Journal of Humanitarian Affairs
Open Access (free)
Digital Work and Fragile Livelihoods of Women Refugees in the Middle East and North Africa
Dina Mansour-Ille
and
Demi Starks

In the advent of the coronavirus pandemic and the push to digital work, this op-ed argues that the emerging digital economy can be vital for enabling refugee women in the Middle East and North Africa (MENA) to overcome existing livelihood barriers. Since the outbreak of the Syrian crisis in 2011, over 6.5 million Syrian refugees have been registered by the United Nations High Commissioner for Refugees (UNHCR) globally. Neighbouring countries across the MENA region continue to carry the largest share of the burden. Across the region, refugees live on the margins, in camps, as well as urban and peri-urban communities, and other informal settlements. Existing gender disparities coupled with other social and logistical barriers, as well as restrictive legal and economic structures, exacerbate livelihood challenges for refugee women in MENA. Research demonstrates that the digital economy, particularly crowd and ‘on-demand’ work, could provide opportunities that would enable women refugees to overcome these barriers to work. As it stands, however, the digital economy is still in its infancy, especially in host countries in MENA, and it is still fraught with challenges, including barriers to entry, employee protections and the lack of guarantees to decent work, especially for vulnerable and marginalised communities. We therefore argue that there is a need to direct efforts to maximise the benefits that the digital economy could offer, especially to refugee women – a need that has become even more pertinent since the coronavirus pandemic.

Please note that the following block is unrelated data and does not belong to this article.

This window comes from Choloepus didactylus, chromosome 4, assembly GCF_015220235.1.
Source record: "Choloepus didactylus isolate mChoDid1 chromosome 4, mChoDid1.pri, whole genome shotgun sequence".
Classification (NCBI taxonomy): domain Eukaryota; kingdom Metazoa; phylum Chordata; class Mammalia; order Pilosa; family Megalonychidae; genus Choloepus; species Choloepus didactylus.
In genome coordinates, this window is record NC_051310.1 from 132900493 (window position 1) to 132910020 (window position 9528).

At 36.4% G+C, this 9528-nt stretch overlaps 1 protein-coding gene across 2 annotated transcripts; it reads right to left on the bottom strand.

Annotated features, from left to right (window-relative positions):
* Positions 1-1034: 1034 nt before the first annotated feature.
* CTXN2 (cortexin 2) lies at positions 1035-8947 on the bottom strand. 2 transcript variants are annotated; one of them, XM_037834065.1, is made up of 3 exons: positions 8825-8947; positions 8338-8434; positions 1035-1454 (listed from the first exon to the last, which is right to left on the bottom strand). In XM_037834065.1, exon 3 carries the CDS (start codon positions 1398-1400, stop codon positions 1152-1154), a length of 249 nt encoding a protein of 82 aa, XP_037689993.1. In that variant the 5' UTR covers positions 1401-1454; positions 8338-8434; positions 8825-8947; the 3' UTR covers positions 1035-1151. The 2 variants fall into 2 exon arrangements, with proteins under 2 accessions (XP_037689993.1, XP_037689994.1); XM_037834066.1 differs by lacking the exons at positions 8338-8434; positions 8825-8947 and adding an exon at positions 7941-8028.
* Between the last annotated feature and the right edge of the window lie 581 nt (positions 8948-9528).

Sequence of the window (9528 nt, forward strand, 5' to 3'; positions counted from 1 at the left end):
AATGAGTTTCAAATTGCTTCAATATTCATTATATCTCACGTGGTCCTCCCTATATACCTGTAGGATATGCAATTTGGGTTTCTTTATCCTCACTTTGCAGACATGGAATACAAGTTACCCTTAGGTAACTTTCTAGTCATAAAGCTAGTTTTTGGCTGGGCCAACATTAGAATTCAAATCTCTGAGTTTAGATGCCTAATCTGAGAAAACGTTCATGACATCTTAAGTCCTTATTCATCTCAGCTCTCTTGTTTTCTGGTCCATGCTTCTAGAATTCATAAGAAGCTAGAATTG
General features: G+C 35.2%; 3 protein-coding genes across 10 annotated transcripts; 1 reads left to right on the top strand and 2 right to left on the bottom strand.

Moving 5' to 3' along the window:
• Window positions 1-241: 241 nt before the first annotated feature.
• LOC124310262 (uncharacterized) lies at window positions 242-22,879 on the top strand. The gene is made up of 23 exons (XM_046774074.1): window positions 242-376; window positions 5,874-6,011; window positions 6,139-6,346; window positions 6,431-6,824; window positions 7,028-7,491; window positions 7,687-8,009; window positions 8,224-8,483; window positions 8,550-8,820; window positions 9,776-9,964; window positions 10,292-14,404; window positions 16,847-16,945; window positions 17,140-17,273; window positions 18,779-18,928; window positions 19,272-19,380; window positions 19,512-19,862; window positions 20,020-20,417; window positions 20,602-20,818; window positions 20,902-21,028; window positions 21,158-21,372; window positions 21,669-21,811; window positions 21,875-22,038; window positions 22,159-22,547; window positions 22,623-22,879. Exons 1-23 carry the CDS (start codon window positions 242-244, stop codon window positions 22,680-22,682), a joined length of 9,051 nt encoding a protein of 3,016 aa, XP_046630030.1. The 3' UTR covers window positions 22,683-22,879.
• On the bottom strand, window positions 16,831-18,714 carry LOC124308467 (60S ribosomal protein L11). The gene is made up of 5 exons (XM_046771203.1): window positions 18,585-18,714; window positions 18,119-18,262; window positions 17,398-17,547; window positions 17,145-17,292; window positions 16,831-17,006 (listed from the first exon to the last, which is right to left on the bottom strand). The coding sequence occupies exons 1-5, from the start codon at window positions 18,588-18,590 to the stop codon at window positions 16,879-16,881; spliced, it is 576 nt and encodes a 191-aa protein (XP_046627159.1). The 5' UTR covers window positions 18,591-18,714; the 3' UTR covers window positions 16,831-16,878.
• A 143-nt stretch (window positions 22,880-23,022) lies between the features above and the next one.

Journal of Humanitarian Affairs
Intermediating the Internet Economy in Digital Livelihoods Provision for Refugees
Andreas Hackl

The global spread of online work opportunities has inspired a new generation of market-based aid that connects forcibly displaced people to a transnational internet economy. Because refugees face barriers to making a livelihood online, aid organisations and private enterprises support them by building bridges across digital divides, connectivity problems or skill gaps. They thereby become intermediaries and brokers that facilitate connections between refugees and online income opportunities, which often lack decent working conditions and adequate protections. Because digital livelihood initiatives lack the power to reshape these conditions and the value of work in the internet economy, they fail to become mediators with a transformative impact. The result is that the internet economy reshapes livelihoods provision far more than aid can reshape its disempowering effects, despite successes in driving forward refugees’ digital inclusion. Based on more than three years of research including interviews, field visits and surveys, this article foregrounds the current risks that result from the inclusion of refugees into precarious forms of online gig work. To ensure a decent future of work for refugees in the internet economy, the current push for digital livelihoods will require an equally strong push for stronger protections, inclusive regulations and rights.

Journal of Humanitarian Affairs
Digital Skills Training and the Systematic Exclusion of Refugees in Lebanon